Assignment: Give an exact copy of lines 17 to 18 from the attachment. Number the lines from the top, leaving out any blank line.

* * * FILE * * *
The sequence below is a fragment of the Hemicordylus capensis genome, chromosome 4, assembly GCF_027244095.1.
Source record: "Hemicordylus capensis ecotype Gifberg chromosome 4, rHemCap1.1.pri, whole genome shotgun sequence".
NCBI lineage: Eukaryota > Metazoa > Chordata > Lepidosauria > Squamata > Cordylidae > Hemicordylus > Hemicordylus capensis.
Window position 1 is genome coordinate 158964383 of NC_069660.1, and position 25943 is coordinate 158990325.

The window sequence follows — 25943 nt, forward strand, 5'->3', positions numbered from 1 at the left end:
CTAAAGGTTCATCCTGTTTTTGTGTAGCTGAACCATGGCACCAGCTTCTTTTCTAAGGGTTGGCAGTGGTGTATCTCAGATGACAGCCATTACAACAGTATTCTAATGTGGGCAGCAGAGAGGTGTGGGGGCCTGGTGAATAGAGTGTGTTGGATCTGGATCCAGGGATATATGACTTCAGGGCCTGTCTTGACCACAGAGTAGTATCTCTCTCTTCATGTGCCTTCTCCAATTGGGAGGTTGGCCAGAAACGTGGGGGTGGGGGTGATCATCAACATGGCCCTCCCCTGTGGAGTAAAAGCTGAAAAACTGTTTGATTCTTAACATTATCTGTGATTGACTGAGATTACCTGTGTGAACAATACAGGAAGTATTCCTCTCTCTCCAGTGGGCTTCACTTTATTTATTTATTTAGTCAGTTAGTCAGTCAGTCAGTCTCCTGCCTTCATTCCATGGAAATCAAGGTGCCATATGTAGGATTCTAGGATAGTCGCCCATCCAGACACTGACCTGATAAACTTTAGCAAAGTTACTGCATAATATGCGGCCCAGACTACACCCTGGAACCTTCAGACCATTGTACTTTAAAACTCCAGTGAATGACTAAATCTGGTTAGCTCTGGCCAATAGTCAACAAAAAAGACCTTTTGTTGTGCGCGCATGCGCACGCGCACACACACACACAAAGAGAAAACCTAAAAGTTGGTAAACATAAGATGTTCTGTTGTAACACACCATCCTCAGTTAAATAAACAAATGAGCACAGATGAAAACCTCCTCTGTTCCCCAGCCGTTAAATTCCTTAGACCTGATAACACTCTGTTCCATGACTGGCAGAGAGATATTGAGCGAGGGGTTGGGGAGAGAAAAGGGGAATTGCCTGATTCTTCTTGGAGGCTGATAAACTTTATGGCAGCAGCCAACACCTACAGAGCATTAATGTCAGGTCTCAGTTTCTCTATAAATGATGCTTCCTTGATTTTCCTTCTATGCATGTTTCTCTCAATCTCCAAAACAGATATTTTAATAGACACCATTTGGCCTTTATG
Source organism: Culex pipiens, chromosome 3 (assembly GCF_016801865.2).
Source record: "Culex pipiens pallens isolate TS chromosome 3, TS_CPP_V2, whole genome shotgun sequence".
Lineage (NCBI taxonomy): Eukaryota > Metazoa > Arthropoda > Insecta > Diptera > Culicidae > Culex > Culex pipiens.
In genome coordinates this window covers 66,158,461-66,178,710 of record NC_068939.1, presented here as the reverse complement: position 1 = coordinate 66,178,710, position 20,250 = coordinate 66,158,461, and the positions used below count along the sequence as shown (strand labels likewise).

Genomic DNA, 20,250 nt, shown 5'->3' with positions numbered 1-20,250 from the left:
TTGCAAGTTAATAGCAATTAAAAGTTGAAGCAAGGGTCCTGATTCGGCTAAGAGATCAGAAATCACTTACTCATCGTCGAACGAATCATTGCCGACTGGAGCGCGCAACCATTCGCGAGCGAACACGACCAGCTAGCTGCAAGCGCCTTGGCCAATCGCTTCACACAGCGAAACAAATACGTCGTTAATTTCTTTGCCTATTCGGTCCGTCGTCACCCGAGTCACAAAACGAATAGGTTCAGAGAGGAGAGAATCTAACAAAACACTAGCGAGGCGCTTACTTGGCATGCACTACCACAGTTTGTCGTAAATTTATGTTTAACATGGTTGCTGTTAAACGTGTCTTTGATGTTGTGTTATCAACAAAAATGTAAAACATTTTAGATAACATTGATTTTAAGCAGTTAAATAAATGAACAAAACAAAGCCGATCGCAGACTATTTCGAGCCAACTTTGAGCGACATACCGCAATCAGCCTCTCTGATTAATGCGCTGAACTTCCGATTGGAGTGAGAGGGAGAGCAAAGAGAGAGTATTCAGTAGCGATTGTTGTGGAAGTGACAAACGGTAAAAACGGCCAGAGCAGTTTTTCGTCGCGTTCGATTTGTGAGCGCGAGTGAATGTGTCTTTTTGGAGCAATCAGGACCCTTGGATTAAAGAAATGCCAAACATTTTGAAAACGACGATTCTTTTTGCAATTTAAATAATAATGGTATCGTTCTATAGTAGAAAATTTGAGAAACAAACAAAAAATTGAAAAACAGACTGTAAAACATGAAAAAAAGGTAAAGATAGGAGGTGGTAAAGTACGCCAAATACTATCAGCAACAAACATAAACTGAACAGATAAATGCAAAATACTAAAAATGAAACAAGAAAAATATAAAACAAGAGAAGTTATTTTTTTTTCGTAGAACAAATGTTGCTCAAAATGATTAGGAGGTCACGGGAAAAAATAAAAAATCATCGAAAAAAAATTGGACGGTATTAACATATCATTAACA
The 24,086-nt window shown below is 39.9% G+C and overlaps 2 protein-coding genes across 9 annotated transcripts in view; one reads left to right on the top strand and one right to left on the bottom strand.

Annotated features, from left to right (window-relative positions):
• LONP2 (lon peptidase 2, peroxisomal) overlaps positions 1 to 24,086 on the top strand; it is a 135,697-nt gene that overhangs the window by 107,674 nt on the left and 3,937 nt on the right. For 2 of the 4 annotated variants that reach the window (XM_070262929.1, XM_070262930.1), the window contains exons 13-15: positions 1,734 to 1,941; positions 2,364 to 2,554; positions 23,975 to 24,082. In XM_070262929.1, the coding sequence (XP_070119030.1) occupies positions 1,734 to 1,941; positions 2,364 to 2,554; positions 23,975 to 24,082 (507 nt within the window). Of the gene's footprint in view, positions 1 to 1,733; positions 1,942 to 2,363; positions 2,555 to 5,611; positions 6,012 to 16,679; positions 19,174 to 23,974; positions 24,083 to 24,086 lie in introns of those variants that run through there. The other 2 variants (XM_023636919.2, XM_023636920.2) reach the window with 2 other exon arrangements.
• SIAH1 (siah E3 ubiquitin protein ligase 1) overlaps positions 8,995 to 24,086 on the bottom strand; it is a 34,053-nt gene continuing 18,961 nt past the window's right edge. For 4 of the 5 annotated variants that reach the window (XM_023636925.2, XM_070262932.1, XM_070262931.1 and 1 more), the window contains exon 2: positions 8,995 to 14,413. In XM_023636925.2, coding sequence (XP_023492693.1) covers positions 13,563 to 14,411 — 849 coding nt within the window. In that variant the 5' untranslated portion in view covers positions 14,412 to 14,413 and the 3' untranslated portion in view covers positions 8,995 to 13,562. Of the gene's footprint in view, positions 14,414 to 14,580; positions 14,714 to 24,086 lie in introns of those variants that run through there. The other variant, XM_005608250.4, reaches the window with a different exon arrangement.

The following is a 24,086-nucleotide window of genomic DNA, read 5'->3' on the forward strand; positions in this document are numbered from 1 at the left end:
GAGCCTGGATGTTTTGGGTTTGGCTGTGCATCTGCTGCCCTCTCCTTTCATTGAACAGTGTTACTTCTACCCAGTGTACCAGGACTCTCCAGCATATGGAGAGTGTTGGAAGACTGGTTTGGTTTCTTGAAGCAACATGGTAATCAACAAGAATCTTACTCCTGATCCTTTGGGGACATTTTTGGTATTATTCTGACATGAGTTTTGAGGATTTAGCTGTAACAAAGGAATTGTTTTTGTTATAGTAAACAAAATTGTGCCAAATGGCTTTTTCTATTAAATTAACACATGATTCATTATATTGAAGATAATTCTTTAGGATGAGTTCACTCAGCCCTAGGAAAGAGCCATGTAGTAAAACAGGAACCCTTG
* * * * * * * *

The following is a 24,086-nucleotide window of genomic DNA, read 5'->3' on the forward strand; positions in this document are numbered from 1 at the left end:
GAGCCTGGATGTTTTGGGTTTGGCTGTGCATCTGCTGCCCTCTCCTTTCATTGAACAGTGTTACTTCTACCCAGTGTACCAGGACTCTCCAGCATATGGAGAGTGTTGGAAGACTGGTTTGGTTTCTTGAAGCAACATGGTAATCAACAAGAATCTTACTCCTGATCCTTTGGGGACATTTTTGGTATTATTCTGACATGAGTTTTGAGGATTTAGCTGTAACAAAGGAATTGTTTTTGTTATAGTAAACAAAATTGTGCCAAATGGCTTTTTCTATTAAATTAACACATGATTCATTATATTGAAGATAATTCTTTAGGATGAGTTCACTCAGCCCTAGGAAAGAGCCATGTAGTAAAACAGGAACCCTTG